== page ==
“APM Solution B” only provides baselines for the business transactions you have specified. You have to manually configure the business transactions for each application. Again, on small scale this methodology is usable but quickly becomes a problem when managing the configuration of 10’s, 100’s, or 1000’s of applications that keep changing as development continues. Searching through a large set of data for a problem is much slower without the assistance of analytics.

Monitoring Analytics

4 – Vendor Focus

When you purchase software from a vendor you are also committing to working with that vendor. I always evaluated how responsive every vendor was during the pre-sales phase but it was hard to get a good measure of what the relationship would be like after the sale. No matter how good the developers are, there are going to be issues with software products. What matters the most is the response you get from the vendor after you have made the purchase.

5 – Ease of Use

This might seem obvious but ease of use is a major factor in software delivering a solid return on investment or becoming shelf-ware. Modern APM software is powerful AND easy to use at the same time. One of the worst mistakes I made as an Architect was not paying enough attention to ease of use during product evaluation and selection. If only a few people in a company are capable of using a product then it will never reach it’s full potential and that is exactly what happened with one of the products I selected. Two weeks after training a team on product usage, almost nobody remembered how to use it. That is a major issue with legacy products.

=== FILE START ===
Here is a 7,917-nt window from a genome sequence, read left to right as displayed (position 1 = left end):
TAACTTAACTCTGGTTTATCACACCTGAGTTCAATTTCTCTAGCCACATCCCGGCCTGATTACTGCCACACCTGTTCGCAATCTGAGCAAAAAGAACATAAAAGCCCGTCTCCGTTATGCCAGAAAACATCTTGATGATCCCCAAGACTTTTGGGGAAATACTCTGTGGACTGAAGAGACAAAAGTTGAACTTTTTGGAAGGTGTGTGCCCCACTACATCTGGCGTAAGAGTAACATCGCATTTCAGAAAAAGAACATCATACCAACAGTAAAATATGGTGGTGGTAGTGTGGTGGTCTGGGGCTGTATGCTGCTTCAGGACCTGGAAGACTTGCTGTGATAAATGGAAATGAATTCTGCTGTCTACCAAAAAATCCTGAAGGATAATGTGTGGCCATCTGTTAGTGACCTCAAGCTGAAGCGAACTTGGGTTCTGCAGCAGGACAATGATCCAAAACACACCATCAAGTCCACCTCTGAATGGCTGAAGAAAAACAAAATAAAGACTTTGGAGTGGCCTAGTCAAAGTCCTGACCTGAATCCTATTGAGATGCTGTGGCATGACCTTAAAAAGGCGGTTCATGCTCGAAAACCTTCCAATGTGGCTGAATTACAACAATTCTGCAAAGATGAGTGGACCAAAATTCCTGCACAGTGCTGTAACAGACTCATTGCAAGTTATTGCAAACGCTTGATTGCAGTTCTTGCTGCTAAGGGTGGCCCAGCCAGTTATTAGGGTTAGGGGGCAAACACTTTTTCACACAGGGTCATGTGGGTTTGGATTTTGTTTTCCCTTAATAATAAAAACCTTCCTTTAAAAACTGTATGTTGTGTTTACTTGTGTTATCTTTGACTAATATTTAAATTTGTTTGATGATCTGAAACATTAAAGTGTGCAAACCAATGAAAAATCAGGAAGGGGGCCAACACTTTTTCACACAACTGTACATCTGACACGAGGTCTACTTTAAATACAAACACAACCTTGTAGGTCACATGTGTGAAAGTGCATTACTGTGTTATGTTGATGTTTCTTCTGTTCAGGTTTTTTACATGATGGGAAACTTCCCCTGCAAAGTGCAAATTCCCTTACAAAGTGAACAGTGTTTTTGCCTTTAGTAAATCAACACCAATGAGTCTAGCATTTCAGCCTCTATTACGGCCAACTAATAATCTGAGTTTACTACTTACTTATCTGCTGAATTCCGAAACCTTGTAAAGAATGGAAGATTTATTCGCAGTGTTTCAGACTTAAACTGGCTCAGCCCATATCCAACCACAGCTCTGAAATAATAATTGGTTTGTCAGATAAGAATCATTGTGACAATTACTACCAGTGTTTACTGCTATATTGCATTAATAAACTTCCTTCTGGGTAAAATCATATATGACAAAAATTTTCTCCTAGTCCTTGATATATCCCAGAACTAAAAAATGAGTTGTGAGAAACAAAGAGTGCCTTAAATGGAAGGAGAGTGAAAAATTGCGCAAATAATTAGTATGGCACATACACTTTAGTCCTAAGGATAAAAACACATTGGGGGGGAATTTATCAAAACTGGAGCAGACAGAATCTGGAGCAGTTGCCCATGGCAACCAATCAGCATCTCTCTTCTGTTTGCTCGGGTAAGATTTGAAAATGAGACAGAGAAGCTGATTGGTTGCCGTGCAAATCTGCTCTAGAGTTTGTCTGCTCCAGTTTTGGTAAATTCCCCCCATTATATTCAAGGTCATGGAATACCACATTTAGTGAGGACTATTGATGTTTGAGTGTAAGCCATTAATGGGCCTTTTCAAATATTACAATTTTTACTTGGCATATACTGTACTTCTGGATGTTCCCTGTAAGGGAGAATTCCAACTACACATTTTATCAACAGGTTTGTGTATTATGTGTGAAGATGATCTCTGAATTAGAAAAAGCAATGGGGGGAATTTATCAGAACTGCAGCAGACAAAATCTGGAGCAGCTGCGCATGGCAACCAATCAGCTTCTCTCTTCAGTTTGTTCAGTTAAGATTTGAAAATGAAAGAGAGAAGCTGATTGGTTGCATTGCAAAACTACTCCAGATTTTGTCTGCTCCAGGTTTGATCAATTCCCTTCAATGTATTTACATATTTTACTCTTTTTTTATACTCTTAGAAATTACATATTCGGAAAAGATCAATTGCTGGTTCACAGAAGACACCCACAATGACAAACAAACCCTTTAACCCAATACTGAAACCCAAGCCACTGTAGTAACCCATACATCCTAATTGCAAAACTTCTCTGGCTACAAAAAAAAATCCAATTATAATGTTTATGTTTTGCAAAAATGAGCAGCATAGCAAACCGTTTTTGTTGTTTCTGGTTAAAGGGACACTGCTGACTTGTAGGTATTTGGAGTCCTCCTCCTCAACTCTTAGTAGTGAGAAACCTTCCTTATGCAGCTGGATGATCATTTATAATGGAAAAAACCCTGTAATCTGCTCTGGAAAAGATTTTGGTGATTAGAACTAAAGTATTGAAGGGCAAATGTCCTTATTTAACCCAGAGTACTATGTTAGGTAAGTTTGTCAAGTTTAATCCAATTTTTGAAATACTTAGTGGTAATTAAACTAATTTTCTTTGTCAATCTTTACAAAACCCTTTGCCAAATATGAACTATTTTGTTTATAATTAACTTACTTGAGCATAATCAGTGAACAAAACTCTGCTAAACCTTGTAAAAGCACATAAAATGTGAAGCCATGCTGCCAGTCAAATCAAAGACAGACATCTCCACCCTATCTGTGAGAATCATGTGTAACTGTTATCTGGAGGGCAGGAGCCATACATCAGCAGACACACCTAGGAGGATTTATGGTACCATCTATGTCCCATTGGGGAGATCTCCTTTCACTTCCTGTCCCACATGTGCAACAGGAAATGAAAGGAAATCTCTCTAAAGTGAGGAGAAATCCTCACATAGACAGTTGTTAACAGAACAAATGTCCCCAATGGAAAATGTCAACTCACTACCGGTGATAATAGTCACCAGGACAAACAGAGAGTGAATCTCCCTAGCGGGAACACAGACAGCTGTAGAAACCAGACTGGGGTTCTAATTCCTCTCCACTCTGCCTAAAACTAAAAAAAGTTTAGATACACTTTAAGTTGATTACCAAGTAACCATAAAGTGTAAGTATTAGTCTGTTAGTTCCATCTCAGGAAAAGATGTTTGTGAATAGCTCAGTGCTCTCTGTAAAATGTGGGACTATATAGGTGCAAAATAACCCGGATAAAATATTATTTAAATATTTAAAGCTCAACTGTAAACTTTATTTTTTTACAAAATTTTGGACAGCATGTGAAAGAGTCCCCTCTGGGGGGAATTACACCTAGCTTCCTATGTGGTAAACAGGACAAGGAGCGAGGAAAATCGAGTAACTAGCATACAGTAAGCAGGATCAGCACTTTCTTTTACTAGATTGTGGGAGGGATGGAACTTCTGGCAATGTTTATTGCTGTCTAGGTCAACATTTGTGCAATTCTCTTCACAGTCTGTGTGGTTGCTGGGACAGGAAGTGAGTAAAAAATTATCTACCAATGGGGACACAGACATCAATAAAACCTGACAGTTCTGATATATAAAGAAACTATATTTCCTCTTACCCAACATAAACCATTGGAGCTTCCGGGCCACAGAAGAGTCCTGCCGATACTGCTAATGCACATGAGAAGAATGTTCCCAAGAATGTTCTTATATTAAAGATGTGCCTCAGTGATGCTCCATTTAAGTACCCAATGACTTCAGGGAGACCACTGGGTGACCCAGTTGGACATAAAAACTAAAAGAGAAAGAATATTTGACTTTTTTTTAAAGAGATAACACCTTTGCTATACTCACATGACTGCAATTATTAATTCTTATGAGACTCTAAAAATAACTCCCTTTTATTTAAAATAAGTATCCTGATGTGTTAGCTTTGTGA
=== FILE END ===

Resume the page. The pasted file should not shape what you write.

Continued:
Enterprise software is undergoing a major disruption. If you already have monitoring tools in place, now is the right time to explore the marketplace and see how your environment can benefit from modern tools. If you don’t have any APM software in place yet you need catch up to your competition since most of them are already looking or have already implemented APM for their critical applications. Either way, you can get started today with a free trial of AppDynamics.

Synthetic vs Real-User Monitoring: A Response to Gartner

AvailabilityRecently Jonah Kowall of Gartner released a research note titled “Use Synthetic Monitoring to Measure Availability and Real-User Monitoring for Performance”. After reading this paper I had some thoughts that I wanted to share based upon my experience as a Monitoring Architect (and certifiable performance geek) working within large enterprise organizations. I highly recommend reading the research note as the information and findings contained within are spot on and highlight important differences between Synthetic and Real-User Monitoring as applied to availability and performance.

My Apps Are Not All 24×7

During my time working at a top 10 Investment Bank I came across many different applications with varying service level requirements. I say they were requirements because there were rarely ever any agreements or contracts in place, usually just an organizational understanding of how important each application was to the business and the expected service level. Many of the applications in the Investment Bank portfolio were only used during trading hours of the exchanges that they interfaced with. These applications also had to be available right as the exchanges opened and performing well for the entire duration of trading activity. Having no real user activity meant that the only way to gain any insight into availability and performance of these applications was by using synthetically generated transactions.